Which? is calling on the Government to make clear and simple recycling labelling compulsory after it found up to 29 per cent of plastic packaging used by supermarkets is either non-recyclable or difficult to recycle.
In a snapshot investigation, the consumer champion analysed the packaging on a shopping basket of 27 everyday own-brand items at 10 major supermarkets and found that Lidl had the lowest proportion of widely recyclable packaging (71 per cent).
Iceland (73 per cent), Ocado (74 per cent) and Sainsbury’s (75 per cent) were also close to the bottom of the pile.
Which? researchers attributed Lidl’s poor performance in part to the use of hard-to-recycle plastics for some foods, when rivals like top performer Morrisons (81 per cent) had found greener alternatives.
For example, Morrisons packaged its chocolate cake in a widely recyclable plastic box, while Lidl’s cake came in mixed packaging comprising a non-recyclable film within a widely recyclable box with a non-recyclable window.
Some groceries had non-recyclable packaging no matter which supermarket they came from. All the packaged easy-peel oranges, for example, came in nets with plastic labels.
The Which? investigation found that between four per cent (Iceland) and 10 per cent (Waitrose) of the packaging analysed could only be recycled at supermarket collection points or “bring banks” rather than at the kerbside.
But this wasn’t always made clear on the labelling. And a separate survey showed that fewer than one in ten shoppers (9%) always or often take packaging back to a supermarket to be recycled.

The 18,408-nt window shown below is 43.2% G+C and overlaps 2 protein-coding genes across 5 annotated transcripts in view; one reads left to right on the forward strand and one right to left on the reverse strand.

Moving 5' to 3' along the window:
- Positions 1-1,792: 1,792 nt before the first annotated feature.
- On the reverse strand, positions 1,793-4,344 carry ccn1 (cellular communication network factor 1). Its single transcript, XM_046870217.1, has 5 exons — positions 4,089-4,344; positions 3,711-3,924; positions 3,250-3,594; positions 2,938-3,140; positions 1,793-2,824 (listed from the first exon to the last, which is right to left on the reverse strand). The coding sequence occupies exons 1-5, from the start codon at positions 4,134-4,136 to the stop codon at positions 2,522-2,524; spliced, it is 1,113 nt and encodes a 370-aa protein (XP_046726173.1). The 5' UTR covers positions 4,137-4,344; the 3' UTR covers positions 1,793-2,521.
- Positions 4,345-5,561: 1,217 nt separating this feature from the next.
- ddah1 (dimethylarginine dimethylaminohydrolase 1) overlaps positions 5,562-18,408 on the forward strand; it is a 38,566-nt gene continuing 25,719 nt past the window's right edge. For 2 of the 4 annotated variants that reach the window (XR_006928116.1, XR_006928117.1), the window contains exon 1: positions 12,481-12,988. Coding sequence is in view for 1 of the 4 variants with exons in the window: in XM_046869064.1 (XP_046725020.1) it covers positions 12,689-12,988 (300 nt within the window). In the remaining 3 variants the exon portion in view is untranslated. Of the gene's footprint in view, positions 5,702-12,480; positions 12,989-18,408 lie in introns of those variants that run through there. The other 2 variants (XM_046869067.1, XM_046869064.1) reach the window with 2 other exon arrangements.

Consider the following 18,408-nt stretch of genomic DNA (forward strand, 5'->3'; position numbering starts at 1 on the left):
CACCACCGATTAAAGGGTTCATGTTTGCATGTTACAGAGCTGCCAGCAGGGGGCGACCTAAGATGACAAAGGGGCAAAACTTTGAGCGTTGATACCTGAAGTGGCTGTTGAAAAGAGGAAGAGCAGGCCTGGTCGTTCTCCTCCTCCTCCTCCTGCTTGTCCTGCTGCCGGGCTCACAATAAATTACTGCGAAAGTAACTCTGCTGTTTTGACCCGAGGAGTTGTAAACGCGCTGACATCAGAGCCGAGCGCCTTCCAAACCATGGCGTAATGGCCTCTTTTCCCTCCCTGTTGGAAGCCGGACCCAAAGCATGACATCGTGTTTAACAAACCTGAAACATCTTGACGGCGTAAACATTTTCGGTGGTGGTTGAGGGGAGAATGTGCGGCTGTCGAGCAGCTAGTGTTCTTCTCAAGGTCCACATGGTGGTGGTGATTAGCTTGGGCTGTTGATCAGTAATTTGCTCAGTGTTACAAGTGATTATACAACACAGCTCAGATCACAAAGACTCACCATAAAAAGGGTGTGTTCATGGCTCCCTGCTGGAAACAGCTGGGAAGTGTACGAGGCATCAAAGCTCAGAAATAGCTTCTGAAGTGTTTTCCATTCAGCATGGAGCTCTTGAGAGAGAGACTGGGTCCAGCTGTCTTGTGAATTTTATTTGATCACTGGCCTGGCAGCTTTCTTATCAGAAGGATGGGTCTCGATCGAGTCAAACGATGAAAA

Which? researchers were surprised to find huge inconsistencies, with different systems of labelling used and some items not labelled at all. Our expert also believed some products – for example, M&S and Waitrose apples – were labelled as non-recyclable but the type of plastic they’re made of is recyclable at supermarket bring banks.
Still more had labels that were only visible once the food was unwrapped – not helpful to those trying to make a considered choice in the supermarket aisle.
That’s why Which? is calling on the Government and manufacturers to simplify current recycling labels and make recycling labelling compulsory on all plastic packaging, so shoppers know what can and can’t be recycled, and how.
Along with simpler labelling, Which? is calling on manufacturers to stop using non-recyclable packaging where recyclable options exist.
Nikki Stopford, Director of Research and Publishing at Which?, said:
“Which? believes a lot more can be done to increase the amount of recyclable packaging and the way it is labelled so that consumers know what can be recycled and how to recycle it.
“The plastic pollution crisis makes it more crucial than ever that the Government, manufacturers and supermarkets do the best they can to banish plastic that cannot be recycled and promote the use of less damaging packaging.”
Notes to Editors:
- All plastics are technically recyclable and by “non-recyclable” we mean this cannot be done at kerbside or supermarket bring banks in the UK.
- Black plastic trays – While often technically recyclable, pure carbon-black plastic is not picked up by the infrared sorting machines at UK recycling facilities and is rejected. Mixed coloured packaging or off-black colours are OK. But trials are starting to try to fix this issue.
- Easy peeler nets – These are not only non-recyclable, but they can also cause huge problems if they wrongly end up in a recycling sorting plant by running the risk of getting caught in the machinery and causing a breakdown.